Having this always print would indeed be sub-optimal :)
msg338797 - (view) Author: Caleb Hattingh (cjrh) * Date: 2019-03-25 13:46
Somehow I missed that there's been an open issue on this. Like others I've written a bunch of different incarnations of an "elapsed" context manager over the years.  Always for the more crude "how long did this take" reason like David mentioned, never the microbenchmarks scenario that timeit serves. The work is never quite substantial enough to make a Pypi package of it, but always annoying to have to do again the next time the need arises. 

The overall least fiddly scheme I've found is to just use a callback. It's the simplest option:

def elapsed(cb: Callable[[float, float], None], counter=time.perf_counter):
    t0 = counter()
        t1 = counter()
        cb(t0, t1)

The simple case, the one most people want when they just want a quick check of elapsed time on a chunk of code, is then quite easy:

with elapsed(lambda t0, t1: print(f'read_excel: {t1 - t0:.2f} s')):
    # very large spreadsheet
    df = pandas.read_excel(filename, dtype=str)

(I rarely need to use a timer decorator for functions, because the profiler tracks function calls. But within the scope of a function it can sometimes be difficult to get timing information, particularly if the calls made there are into native extensions)

One of the consequences of using a callback strategy is that an additional version might be required for async callbacks (I have used these in production also):

async def aioelapsed(acb: Callable[[float, float], Awaitable[None]],
    t0 = counter()
        t1 = counter()
        await acb(t0, t1)

So, the interesting thing here is that there is a general form for which an "elapsed" function is just a special case:

T = TypeVar('T')

def sample_before_and_after(cb: Callable[[T, T], None], sample: Callable[[], T]):
    before = sample()
        after = sample()
        cb(before, after)

The version of "elapsed" given further above is just this with kwarg sample=time.perf_counter.  So, it might be sufficient to cover the use-case of an "elapsed" context manager instead with something like the above instead, which is more general. However, I don't actually have any use cases for this more general thing above, other than "elapsed", but I thought it was interesting.

Whether any of this merits being in the stdlib or not is hard to say. These code snippets are all short and easy to write. But I've written them multiple times to make "elapsed".


Once the "elapsed" abstraction is available, other cool ideas become a little bit easier to think about. These would be things that are user code (not be in the stdlib), but which can make use of the "elapsed" cm; for example, a clever logger for slow code blocks (written a few of these too):

def slow_code_logging(logger_name, msg, *args, threshold_sec=1.0, **kwargs):
    logger = logging.getLogger(logger_name)

    if logger.isEnabledFor(logging.INFO):
        def cb(t0: float, t1: float) -> None:
            dt = t1 - t0
            if dt < threshold_sec:
                # Change the logger level depending on threshold
                logger.debug(msg, dt, *args, **kwargs)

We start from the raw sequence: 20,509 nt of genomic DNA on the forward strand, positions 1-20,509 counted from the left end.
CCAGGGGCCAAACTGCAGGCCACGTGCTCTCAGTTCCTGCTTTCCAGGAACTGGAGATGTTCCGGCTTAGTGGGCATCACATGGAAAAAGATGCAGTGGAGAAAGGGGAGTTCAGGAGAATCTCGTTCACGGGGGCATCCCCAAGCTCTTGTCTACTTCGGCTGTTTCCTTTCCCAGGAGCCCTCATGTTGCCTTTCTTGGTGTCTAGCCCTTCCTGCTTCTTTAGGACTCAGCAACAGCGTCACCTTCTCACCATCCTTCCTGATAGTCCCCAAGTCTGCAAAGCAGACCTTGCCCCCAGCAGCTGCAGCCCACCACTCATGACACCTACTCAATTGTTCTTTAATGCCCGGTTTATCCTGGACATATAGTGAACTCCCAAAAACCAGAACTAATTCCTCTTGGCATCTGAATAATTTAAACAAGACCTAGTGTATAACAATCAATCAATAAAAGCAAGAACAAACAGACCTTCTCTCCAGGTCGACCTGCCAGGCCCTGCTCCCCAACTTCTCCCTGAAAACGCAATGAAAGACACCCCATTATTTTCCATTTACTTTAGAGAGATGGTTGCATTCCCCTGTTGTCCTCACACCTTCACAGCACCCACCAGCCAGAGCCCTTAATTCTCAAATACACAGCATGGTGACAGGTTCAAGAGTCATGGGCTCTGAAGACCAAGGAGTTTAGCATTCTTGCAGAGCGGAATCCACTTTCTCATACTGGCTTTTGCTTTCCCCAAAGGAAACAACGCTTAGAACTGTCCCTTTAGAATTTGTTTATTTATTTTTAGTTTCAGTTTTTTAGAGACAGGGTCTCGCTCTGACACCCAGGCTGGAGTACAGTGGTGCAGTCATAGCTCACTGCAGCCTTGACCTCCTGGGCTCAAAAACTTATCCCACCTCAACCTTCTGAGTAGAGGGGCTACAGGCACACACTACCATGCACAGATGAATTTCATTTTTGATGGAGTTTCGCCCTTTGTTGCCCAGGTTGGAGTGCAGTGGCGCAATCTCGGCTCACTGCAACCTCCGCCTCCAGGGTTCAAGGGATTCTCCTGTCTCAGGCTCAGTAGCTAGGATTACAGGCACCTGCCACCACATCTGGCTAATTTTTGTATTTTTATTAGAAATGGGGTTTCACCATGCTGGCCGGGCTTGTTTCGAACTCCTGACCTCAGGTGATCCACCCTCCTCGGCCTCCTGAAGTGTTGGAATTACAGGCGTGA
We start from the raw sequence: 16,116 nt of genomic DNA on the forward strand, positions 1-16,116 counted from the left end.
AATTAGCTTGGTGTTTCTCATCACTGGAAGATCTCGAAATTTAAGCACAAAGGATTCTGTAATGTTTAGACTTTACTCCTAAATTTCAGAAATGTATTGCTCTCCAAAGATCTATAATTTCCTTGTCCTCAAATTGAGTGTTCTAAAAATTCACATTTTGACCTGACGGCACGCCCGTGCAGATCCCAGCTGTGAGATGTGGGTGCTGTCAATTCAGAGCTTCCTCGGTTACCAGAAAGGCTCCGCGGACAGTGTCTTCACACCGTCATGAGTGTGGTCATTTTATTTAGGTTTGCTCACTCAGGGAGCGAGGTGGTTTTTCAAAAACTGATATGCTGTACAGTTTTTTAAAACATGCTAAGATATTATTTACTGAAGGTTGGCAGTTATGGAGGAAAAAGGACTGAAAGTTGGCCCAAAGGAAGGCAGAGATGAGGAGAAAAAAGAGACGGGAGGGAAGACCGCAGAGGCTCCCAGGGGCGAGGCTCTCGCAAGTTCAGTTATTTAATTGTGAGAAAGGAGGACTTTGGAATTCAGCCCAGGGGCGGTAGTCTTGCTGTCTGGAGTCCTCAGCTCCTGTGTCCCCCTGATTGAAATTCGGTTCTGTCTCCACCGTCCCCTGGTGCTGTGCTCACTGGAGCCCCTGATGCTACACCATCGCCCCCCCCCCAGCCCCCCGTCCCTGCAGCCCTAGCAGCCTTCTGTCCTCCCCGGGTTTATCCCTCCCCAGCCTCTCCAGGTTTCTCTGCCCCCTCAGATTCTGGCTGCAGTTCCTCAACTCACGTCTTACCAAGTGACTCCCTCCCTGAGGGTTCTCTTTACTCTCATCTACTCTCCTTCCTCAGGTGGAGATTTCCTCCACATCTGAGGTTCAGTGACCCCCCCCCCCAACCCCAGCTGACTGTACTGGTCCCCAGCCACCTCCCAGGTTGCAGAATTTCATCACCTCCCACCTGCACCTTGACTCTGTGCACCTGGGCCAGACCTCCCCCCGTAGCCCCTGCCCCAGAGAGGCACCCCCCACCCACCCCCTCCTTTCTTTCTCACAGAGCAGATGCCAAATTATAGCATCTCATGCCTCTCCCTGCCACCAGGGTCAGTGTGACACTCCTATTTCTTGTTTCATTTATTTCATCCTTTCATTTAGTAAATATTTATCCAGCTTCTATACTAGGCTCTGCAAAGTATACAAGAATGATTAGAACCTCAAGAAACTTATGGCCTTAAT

, dt, *args, **kwargs)

        cm = elapsed(cb)
        # Logger is not even enabled, do nothing.
        cm = nullcontext()

    with cm:

with slow_code_logging(__name__, 'Took longer to run than expected: %.4g s'):

And a super-hacky timing histogram generator (which would be quite interesting to use for measuring latency in network calls, e.g. with asyncio code):

def histobuilder(counter, bin_size):
    def cb(t0, t1):
        dt = t1 - t0
        bucket = dt - dt % bin_size
        counter[bucket, bucket + bin_size] += 1

    with elapsed(cb, counter=time.perf_counter_ns):

counter = Counter()

for i in range(100):
    with histobuilder(counter, bin_size=int(5e4)):  # 50 us
        time.sleep(0.01)  # 10 ms

for (a, b), v in sorted(counter.items(), key=lambda _: _[0][0]):
    print(f'{a/1e6:6.2f} ms - {b/1e6:>6.2f} ms: {v:4} ' + '\u2588' * v)


  9.85 ms -   9.90 ms:    1 █
  9.90 ms -   9.95 ms:   10 ██████████
  9.95 ms -  10.00 ms:   17 █████████████████
 10.00 ms -  10.05 ms:    8 ████████
 10.05 ms -  10.10 ms:   12 ████████████
 10.10 ms -  10.15 ms:    5 █████
 10.15 ms -  10.20 ms:    4 ████
 10.20 ms -  10.25 ms:    4 ████
 10.25 ms -  10.30 ms:    6 ██████
 10.30 ms -  10.35 ms:    9 █████████
 10.35 ms -  10.40 ms:    3 ███
 10.40 ms -  10.45 ms:    5 █████
 10.45 ms -  10.50 ms:   12 ████████████
 10.50 ms -  10.55 ms:    3 ███
 10.55 ms -  10.60 ms:    1 █

Things like the histogram builder above become (for me) much simpler when "elapsed" is just a thing that already exists even though it's very simple on its own.

If the right call is that we shouldn't add such a thing to the stdlib, should we instead just add an example of an elapsed context manager to the contextlib docs? Perhaps copy-paste from the docs is good enough for most users (like we do with the itertools recipes for example).  I'd be willing to add something to the docs if it's decided that's the way to go.

(On the off chance some version of "elapsed" goes into the stdlib, I think contextlib is right place rather than timeit, particularly because of how the "sample_before_and_after" pattern generalises)
msg339201 - (view) Author: Nick Coghlan (ncoghlan) * (Python committer) Date: 2019-03-30 14:11